Surgery Week Two: Unremarkable. But Also Remarkable
August 31, 2011

Unremarkable. It means ordinary, lacking distinction. Not something we generally consider a compliment.

But medical terms are strange. A test result that is negative is usually a good thing; positive means you have whatever awful thing they are testing you for. So unremarkable is a medical compliment. As in, the biopsy done during my surgery is unremarkable. Which means I do not have cancer.

Yesterday was my follow-up appointment and my first time out of the house since the surgery. I was excited to actually see something past the end of my driveway. Jim took off work and Sara Ann came along too. I did my hair, put on makeup and a clean t-shirt with my warmup pants and off we went.

I had looked forward to that appointment as the day the doctor would tell me I can drive again and medically clear me to get on with my life. Unfortunately, I still don’t feel like driving, leaving the house was so exhausting I needed a nap afterward and I’m still very slow and weak. The patience I wrote about last week? Um, I still need to work on that.

So here are a few observations from week two:

  • Facebook is really, really awesome if you want to live vicariously through your friends.
  • Having surgery during baseball season was an excellent decision on my part. The Cardinals regaining first place would further enhance my recovery, I’m sure.
  • Hulu is my new best friend, Hell’s Kitchen is awesome and people who work in restaurants don’t get nearly enough appreciation. Especially if there’s a British guy yelling, cursing and constantly berating them.
  • There really is no limit to the height that dirty dishes or dirty clothes can be piled. This theory has now officially been scientifically tested. I’d have photos if I weren’t so embarrassed by our slovenliness.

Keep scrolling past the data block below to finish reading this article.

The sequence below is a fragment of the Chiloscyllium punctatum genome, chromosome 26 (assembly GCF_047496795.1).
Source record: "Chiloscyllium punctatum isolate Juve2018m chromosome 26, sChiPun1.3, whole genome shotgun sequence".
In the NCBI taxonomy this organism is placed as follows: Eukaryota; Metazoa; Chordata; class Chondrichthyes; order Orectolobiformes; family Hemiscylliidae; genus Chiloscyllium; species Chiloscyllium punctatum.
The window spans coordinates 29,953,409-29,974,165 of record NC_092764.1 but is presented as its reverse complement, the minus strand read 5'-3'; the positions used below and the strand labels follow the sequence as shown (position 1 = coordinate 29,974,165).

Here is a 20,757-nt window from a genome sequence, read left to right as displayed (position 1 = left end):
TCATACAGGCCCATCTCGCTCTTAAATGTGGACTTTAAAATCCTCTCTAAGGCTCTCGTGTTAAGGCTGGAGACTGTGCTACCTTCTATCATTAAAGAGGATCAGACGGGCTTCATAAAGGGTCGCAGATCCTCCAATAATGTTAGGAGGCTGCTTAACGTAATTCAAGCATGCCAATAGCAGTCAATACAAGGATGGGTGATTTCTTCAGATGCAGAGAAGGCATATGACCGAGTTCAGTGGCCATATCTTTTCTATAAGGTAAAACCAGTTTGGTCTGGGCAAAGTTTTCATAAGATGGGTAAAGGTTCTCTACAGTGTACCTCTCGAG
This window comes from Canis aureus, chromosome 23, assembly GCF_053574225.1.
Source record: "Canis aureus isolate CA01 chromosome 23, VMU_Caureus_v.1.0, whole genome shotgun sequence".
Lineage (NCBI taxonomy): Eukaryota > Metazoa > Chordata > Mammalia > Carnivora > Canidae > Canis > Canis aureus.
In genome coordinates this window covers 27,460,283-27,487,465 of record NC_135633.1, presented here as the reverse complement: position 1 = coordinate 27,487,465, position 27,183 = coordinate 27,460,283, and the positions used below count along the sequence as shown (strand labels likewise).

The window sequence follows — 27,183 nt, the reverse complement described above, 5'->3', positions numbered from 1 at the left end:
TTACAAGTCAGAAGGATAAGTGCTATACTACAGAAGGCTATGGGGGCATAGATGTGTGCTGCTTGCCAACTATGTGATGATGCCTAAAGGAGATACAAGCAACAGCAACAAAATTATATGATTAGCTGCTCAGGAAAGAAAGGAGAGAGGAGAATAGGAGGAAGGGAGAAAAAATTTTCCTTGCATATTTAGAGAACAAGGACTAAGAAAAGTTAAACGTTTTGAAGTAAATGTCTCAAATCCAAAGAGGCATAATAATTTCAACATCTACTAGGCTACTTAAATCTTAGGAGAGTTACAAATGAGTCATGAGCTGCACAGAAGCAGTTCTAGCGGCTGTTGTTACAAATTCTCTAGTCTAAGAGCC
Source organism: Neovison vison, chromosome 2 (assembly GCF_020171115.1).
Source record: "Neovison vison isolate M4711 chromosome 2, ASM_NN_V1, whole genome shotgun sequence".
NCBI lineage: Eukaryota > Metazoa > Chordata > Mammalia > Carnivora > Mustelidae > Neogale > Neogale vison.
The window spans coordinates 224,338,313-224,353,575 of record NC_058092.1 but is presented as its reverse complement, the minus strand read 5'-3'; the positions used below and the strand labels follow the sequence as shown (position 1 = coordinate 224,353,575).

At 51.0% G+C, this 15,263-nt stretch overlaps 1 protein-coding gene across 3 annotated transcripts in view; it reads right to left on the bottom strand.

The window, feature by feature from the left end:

• As crappy as some people can be, the really good ones make up for it. And I seem to be blessed with a ridiculous number of the amazing kind of folk. The kind who bring you fabulous dinners for three solid weeks so you don’t have to think about what you’ll eat. And the one awesome friend who showed up with a bottle of wine and a 20-pack of Diet Coke “to fill all my beverage needs.” And then there’s the one who showed up today with delicious soup, right at the time I started getting hungry for lunch — and another who brought dinner and sat down for a glass of wine and conversation.

And it all started with my mom, the long-retired nurse who still has all the skillz. She came from Jonesboro the night before surgery and stayed with me 24/7 in the hospital. She knew exactly where to put the pillow when I rolled over so it would support my back. She slept so lightly that every movement of mine or squeak of the hospital bed had her asking what I needed. And she knew that her car would be less bumpy on the ride home than my SUV. She did laundry, cleaned house, fluffed my pillow, fetched my meds and took care of me. Some things never change.

And after all these years, I still find it humbling, comforting and … remarkable.


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